The data to connect shot placement to shooting distance and angle isn't available, but we can use aggregated data for shot placement and hope that the shooting distances even out in an to attempt estimate the sustainability of the records of individual teams over recent seasons.
Such site as EPLIndex supply success and failure rates for six equal areas of the goal, but the most interesting are the four top and bottom corners of the net. Sample sizes, even for teams are small, so I've further aggregated left and right sided corners for both lower level and higher level shots to produce individual, seasonal team figures for efforts aimed at the top and bottom corners of the goal.
Small sample sizes are prone to large amounts of random variation around the actual talent level that is being measured and even by aggregating data the maximum number of shots aimed at an opponents top right and left sided corner of the net only hits highs of 40 over a season and drops to near single figures for some. Toss a fair coin once and you are guaranteed to be as far away from the true likelihood of a head appearing as it is possible to be. You'll see 100% or 0% heads compared to the true likelihood of 50%.
So we should expect poor converters of top corner chances to appear by random chance in such limited sample sizes, even when the true abilities of sides are closely matched. In my four season sample, Chelsea recorded a league highest 73% success rate with top corner shots during one season and Sunderland managed a low of 15% in another.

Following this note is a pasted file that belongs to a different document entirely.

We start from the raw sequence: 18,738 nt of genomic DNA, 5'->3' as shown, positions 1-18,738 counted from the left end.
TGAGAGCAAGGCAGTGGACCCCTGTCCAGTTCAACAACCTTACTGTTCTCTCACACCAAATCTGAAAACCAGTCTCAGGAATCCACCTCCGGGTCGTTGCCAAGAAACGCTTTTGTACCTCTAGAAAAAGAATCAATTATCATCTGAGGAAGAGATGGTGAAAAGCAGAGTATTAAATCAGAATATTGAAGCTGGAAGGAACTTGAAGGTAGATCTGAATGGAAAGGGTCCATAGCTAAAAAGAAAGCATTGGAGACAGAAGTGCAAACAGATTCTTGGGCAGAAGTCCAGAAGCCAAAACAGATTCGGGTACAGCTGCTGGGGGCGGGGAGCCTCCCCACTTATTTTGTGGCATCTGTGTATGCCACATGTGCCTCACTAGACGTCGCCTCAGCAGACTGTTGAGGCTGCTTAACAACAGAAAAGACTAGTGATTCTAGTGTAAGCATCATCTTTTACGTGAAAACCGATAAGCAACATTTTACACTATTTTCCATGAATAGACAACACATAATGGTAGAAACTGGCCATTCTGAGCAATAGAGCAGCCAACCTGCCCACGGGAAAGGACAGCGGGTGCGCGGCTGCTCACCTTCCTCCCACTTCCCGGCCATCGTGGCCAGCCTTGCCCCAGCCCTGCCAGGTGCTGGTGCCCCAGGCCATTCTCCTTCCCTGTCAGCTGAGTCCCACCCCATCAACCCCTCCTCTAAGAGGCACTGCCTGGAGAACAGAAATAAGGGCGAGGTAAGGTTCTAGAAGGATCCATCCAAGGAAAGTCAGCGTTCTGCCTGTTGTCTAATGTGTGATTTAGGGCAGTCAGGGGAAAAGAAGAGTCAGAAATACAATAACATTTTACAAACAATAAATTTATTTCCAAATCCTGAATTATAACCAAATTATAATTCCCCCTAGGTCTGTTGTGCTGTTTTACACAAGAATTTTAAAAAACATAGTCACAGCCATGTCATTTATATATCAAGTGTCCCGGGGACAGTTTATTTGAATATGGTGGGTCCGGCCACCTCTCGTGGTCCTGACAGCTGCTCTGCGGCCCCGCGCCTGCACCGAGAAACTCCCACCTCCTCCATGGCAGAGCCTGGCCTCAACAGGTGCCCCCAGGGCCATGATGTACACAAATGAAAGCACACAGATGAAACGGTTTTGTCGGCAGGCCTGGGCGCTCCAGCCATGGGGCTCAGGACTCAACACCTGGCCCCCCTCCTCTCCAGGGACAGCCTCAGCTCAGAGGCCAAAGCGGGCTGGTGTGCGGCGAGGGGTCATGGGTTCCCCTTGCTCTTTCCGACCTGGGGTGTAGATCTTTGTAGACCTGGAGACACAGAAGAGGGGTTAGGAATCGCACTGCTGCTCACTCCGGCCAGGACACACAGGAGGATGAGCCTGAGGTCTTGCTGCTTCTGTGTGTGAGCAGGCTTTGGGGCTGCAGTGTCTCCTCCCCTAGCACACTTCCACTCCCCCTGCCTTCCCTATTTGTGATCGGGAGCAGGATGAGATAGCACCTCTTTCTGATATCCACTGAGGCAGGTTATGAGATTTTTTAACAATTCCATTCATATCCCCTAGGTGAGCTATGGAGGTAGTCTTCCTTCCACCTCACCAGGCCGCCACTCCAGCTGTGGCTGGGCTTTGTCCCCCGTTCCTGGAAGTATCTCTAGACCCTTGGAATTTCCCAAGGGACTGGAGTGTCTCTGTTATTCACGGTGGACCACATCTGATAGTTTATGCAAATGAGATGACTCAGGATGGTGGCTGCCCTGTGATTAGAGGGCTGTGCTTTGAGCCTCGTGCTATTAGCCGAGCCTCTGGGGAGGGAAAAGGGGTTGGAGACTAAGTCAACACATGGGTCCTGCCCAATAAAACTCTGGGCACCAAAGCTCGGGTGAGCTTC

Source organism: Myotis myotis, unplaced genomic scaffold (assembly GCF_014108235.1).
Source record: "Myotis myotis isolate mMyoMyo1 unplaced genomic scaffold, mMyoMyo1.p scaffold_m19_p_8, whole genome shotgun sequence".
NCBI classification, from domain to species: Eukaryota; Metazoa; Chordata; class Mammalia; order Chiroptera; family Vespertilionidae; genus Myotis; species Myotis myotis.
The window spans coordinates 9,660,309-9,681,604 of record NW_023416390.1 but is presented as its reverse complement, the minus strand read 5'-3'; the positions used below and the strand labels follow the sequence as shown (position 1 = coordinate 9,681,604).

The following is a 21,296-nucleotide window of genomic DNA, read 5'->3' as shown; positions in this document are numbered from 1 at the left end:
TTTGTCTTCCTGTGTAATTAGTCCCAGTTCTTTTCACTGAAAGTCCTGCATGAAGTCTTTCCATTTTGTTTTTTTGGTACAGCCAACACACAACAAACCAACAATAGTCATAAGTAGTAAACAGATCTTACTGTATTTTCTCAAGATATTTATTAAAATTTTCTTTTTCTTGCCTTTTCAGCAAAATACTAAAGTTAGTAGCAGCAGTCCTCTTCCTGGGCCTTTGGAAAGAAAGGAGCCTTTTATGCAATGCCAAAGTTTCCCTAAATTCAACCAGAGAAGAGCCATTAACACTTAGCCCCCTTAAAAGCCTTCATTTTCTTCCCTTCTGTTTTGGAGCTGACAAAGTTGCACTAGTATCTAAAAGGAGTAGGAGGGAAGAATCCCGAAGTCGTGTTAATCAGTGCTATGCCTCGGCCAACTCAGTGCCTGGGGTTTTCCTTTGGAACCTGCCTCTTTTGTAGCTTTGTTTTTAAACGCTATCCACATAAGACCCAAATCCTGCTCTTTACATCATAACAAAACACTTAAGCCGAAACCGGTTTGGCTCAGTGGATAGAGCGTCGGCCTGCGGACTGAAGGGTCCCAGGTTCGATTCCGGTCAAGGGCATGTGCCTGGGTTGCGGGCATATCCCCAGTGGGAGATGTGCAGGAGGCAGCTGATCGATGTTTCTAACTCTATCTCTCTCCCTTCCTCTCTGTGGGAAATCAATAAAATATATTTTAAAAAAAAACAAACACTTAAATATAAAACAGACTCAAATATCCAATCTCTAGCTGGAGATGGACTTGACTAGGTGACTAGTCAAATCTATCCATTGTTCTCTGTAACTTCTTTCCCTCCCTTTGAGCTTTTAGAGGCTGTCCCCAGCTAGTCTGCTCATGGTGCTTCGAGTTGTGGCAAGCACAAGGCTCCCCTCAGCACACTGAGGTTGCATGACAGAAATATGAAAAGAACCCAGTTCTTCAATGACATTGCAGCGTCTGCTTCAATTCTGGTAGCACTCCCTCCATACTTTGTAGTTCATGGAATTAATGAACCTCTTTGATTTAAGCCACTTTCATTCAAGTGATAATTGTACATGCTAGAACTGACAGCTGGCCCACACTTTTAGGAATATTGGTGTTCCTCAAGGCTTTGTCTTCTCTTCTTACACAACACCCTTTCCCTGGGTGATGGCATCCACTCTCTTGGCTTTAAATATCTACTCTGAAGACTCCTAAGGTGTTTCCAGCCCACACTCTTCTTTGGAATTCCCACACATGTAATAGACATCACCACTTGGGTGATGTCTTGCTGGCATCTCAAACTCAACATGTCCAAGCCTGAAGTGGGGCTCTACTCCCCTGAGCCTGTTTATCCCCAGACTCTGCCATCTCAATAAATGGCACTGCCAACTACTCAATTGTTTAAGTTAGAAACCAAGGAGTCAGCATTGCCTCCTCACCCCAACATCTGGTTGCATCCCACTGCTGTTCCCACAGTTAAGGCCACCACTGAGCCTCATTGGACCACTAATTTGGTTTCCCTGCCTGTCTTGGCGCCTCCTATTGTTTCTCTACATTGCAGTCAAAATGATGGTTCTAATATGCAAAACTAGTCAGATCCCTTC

We need to try to know if the spread of the conversion rates seen by all Premiership sides over a four year period is characteristic of just randomness or is the spread significantly wider, possibly indicating an element of repeatably skill at work.
Maybe surprisingly, for shots aimed at the top corner there is no evidence that the spread of conversion rates differs much from those expected by chance if each side had league average conversion figures. Sunderland's 15% season was just a league average 43% side getting unlucky, the Wearsiders jumped to 63% in a subsequent season.
No side recorded consistently above or below average conversion rates for top corner shots over four seasons, again leading to randomness as the main cause of differing conversion records across teams. If you wanted to forecast a team's record in subsequent years, the league average would be a better indicator overall than their previous, individual achievements.
For shots aimed at the bottom corners, however, there is strong evidence for a substantial component of repeatable skill, based on the actual distribution of conversion rates. In addition, both Manchester clubs are above average over all four seasons. Along with Arsenal and Chelsea, they also occupy the top six performing seasons, until the almost inevitable arrival of Stoke City. Now if you wish to project conversion rates for bottom corner attempts, league average and past, actual team performance should be included.
Converting shots is a skill, but why converting in different areas of the goal a more repeatable skill compared to other targets will have to wait for another post.
* out of date reference because I wrote half of this post last month :-).